This has been one of the strangest Hot Stove seasons I have experienced. It's January and yet there are still so many useful free agents available on the open market.
At the same time, there are multiple, impact players reportedly available in trade, including Manny Machado, Andrew McCutchen, Jason Kipnis, and Cristian Yellich.
Meanwhile, the Mets may have $30 million to spend on new talent, or they may have only $10 million, or maybe it is something in between. I don't know the number, so don't ask. I only know what I see, which is that in the 70 or so days since the markets opened the Mets signed one big-league player, which was a two-year reliever that may or may not be a one-hit wonder. Otherwise, it's been all minor-league deals and rumors that have yet to (and may never) pan out.
Feb. 2015: Sandy Alderson watches a bullpen session at Tradition Field. Credit: USA Today Images
I'm holding out hope, though. I'm skeptical, believe me. I do not expect the Mets to go on a massive spending spray, nor do I expect Alderson to get mega-creative and start making brilliant trades and shifting money around in a way that instantly brings the franchise several steps closer to a championship. But, ya never know... The fact is, there are 42 days until spring training and still dozens of options available via free agency and in trade.
Here are three common questions I've been repeatedly asked on Twitter, e-mail, etc...
Did the Mets try to trade for Manny Machado?
I don't think so. They have enough talent to do it, but it only makes sense to give up Michael Conforto and Jacob deGrom if ownership and Sandy Alderson plans to overpay Machado to re-sign before becoming a free agent in less than a year. To do that, it would likely cost a 10-year, $300 million deal, and there is zero evidence they would be willing to pay that number. There's also no evidence Machado will sign a deal early, since he would be stupid to not fully test the open market.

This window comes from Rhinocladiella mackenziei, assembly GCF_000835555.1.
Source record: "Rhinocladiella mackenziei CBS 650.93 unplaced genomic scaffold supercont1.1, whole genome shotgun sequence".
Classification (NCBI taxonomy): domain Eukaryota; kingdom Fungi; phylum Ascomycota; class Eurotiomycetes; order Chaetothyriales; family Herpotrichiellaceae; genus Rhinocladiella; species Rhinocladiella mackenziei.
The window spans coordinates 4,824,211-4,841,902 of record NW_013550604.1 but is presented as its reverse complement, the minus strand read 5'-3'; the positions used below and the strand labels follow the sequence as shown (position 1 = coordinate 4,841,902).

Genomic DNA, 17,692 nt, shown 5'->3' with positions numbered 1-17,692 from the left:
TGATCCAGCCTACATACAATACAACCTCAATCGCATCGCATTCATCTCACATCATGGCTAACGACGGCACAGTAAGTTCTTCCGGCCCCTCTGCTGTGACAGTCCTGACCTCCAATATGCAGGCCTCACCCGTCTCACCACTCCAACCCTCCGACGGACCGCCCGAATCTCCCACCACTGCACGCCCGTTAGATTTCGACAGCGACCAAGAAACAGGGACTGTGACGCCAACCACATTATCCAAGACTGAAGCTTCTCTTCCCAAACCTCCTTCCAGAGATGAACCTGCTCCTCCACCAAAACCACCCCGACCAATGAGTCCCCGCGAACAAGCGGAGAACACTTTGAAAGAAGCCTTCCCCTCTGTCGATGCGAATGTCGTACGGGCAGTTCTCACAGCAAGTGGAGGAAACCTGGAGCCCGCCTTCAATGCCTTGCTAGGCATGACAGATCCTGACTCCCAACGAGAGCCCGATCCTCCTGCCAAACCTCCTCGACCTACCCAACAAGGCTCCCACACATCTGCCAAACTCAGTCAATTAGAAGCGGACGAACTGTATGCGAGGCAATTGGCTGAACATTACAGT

And yes, deGrom and Conforto, I kid you not. The Orioles supposedly asked the Red Sox for Xander Bogaerts, Drew Pomeranz and one of Boston's top 3 prospects, and Baltimore declined. So, it's possible deGrom and Conforto would not have even been enough, which is why I know no one that believes the Orioles have been serious about moving Machado. Instead, this entire situation reeks of a team hustling to gauge their player's value in advance of likely dealing him next summer, while also seeing if someone will totally overpay to get him now.
Is Jose Reyes going to be back next season?
Two weeks ago, I would have flat-out said, 'No.' However, at the rate this winter is going, and given how the market for second basemen is totally locked up, I'm starting to wonder if Reyes could again become an option. He'll be 34 years old, knows the city, fans and ballpark, and he can play three of four infield positions -- plus he got work in the outfield last season.
He has consistently said he'd love to return next season. Frankly, at this point, Jose's biggest asset may actually be his unconditional love for the organization.